BSR wants to thank everyone that has supported us from the start, and believed in what we are trying to do. We want to make people happy — and safe — and that’s what we are going to continue to do.
We will update you on our progress through social media and our webpage, and look forward to seeing everyone soon with clear, blue, clean water."
BSR Surf Resort voluntarily closed after the CDC required testing of its waters after learning that a New Jersey man, who recently died, had been a guest at the park.
The amoeba, also known as Naegleria fowleri, is "incredibly rare," but is naturally occurring in warm, fresh and sometimes stagnant water.
The amoeba infects people when it enters the body through the nose, causing Primary Amebic Meningoencephalitis.
The disease, according to the CDC, is almost always fatal, with only four people out of 143 cases have survived the infection.
Symptoms of the amoeba are similar to bacterial meningitis. Symptoms of the disease typically begin one to nine days after the amoeba has entered the body, with people dying one to 18 days after symptoms begin.
The environmental sample results, including physical and chemical water quality and biological test results, are described in Table 1. Naegleria fowleri was detected in the large-volume ultrafiltration water sample and sediment sample collected at the Cable Park where the drain from the Lil’ Bro enters the Cable Park pond. Viable thermophilic ameba were detected in samples collected from the reservoir, Surf Resort, Royal Flush, and Cable Park, and are pending analyses for identification. A free chlorine residual was not detectable in the reportedly treated Surf Resort or Lazy River. The turbidity of the Surf Resort, Lazy River, Royal Flush, and reservoir were 558, 20.6, 5.31, and 2.36 NTU, respectively (as reference, the EPA drinking water treatment standard is 0.5 NTU). Total coliform and enterococci were detected in the reportedly treated reservoir water (as reference, the EPA drinking water treatment standard is <1 total coliform MPN/100 ml). Total coliforms were detected in the Royal Flush and Lazy River water, and enterococci were detected in the Surf Resort water.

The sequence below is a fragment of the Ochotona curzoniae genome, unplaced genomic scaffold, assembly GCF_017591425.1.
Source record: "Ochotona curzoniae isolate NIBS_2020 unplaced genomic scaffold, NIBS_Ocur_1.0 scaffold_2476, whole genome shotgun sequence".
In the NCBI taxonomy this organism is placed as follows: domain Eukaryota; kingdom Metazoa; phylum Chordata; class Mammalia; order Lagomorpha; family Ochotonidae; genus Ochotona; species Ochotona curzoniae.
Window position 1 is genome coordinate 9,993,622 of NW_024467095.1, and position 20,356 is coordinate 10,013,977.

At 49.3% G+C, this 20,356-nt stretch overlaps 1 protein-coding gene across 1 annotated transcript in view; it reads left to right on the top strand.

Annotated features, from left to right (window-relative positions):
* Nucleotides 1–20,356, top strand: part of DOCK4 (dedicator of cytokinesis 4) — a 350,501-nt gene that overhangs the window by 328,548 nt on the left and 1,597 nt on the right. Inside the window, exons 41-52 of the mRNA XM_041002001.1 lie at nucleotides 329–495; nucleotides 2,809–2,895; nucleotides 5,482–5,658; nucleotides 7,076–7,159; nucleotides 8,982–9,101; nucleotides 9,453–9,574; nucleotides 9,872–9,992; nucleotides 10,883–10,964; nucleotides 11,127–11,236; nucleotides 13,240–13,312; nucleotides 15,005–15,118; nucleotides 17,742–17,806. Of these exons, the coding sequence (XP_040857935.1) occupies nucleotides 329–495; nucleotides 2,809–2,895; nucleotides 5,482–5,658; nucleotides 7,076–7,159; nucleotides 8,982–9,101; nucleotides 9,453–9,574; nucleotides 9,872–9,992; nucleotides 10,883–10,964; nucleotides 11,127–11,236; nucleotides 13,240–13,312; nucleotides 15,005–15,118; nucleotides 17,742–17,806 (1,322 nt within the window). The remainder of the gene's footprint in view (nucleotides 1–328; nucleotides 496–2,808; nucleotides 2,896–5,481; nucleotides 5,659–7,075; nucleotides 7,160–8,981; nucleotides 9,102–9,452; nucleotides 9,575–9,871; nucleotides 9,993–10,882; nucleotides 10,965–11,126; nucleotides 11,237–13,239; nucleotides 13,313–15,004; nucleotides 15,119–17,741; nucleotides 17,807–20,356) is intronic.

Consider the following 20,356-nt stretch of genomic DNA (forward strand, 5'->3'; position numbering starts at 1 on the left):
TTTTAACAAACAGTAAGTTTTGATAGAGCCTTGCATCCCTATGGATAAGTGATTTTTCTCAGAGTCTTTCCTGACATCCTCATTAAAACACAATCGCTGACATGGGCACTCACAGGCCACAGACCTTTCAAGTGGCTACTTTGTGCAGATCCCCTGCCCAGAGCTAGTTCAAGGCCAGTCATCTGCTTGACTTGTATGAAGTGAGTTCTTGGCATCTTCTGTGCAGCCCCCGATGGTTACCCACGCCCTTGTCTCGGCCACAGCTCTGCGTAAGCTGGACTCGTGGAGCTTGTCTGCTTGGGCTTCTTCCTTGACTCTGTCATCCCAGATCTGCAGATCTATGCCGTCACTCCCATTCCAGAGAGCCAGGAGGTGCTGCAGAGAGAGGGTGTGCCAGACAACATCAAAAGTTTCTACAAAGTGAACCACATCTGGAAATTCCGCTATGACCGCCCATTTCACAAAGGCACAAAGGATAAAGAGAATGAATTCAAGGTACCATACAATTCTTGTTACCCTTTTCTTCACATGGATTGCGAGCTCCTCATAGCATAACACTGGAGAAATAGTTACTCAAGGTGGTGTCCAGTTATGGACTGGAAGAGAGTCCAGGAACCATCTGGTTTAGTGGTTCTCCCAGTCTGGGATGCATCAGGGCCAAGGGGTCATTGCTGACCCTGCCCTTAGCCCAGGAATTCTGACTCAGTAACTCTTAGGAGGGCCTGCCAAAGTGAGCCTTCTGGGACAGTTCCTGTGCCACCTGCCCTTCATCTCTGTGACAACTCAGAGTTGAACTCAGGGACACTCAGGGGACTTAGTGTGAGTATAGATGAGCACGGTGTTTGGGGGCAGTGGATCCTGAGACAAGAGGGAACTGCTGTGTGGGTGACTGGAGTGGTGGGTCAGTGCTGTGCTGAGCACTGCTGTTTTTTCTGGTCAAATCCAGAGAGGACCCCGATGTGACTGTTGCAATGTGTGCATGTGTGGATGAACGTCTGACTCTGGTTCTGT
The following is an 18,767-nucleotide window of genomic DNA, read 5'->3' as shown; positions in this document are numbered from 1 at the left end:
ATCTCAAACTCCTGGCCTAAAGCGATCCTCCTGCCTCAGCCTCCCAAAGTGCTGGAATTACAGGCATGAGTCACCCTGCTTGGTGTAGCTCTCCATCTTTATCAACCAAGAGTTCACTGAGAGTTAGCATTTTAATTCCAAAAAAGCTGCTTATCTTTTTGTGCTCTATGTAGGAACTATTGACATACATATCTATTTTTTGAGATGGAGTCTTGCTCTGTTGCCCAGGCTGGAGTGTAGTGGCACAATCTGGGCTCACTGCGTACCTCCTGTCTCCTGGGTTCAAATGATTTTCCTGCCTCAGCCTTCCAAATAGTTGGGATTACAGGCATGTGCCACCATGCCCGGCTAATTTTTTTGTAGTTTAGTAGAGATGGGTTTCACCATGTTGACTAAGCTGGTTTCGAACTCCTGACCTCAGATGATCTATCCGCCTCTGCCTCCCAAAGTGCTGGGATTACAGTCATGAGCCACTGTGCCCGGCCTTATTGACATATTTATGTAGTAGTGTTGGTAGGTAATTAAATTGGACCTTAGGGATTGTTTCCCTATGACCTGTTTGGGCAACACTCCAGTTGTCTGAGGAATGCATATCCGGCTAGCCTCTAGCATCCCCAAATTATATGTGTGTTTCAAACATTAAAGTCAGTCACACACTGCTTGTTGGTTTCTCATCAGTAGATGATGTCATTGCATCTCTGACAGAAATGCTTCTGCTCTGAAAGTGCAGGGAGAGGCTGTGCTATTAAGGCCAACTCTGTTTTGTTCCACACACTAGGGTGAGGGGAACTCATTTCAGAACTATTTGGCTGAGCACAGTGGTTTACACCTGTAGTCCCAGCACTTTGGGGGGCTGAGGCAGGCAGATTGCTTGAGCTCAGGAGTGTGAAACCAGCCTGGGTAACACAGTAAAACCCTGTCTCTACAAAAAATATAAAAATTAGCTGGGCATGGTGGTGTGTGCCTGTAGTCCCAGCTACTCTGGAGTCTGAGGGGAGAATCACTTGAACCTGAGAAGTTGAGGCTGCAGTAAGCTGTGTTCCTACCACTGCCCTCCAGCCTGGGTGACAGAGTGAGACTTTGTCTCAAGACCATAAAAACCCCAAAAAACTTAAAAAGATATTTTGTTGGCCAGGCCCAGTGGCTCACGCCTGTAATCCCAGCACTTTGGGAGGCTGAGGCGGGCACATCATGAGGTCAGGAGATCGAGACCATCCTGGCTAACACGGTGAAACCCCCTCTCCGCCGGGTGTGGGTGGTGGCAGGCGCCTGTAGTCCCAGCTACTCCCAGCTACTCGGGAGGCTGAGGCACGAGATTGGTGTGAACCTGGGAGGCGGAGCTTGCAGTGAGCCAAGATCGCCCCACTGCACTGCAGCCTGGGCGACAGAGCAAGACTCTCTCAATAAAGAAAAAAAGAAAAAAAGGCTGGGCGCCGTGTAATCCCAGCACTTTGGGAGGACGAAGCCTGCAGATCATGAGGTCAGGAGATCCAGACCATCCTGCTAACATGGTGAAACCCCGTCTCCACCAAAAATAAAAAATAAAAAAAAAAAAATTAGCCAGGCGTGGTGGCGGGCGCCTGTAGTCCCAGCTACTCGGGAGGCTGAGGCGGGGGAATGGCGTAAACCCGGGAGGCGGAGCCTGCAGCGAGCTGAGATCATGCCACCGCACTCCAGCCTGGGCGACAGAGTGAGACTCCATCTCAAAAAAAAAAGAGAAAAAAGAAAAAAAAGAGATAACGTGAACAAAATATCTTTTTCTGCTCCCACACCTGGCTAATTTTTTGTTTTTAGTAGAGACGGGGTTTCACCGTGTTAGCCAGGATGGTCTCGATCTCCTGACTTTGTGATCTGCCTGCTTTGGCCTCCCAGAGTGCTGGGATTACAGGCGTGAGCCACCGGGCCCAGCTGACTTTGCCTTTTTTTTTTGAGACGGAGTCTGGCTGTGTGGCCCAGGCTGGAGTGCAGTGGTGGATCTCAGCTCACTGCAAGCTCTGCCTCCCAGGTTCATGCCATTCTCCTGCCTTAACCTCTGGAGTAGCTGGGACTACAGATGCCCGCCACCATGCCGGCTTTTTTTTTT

The presence of fecal indicator organisms (total coliforms, enterococci), viable thermophilic ameba, and high turbidity indicate a treatment failure, and when the water is warm, would create conditions amenable to Naegleria fowleri growth. Detection of Naegleria fowleri on the property indicates the potential for the ameba to enter other surface water bodies on the property through various routes (i.e., soil, run-off, person transfer, etc.). The unprotected surface water reservoir supplying the water bodies is susceptible to soil intrusion and warm water through radiant heating. Moreover, the reservoir is supplied by ground water; studies have shown ground water can contain Naegleria fowleri (Bright and Gerba 2017)*
"Those conditions include a low free chlorine content which means there was no chlorine available to disinfect,' said Kelly Craine with the Waco McLennan County Public Health District. "We also know the water had a high turbidity. It was not clear, it was cloudy. There was also fecal matter, bacteria in the water and all of these go toward creating an environment that makes the amoeba happen."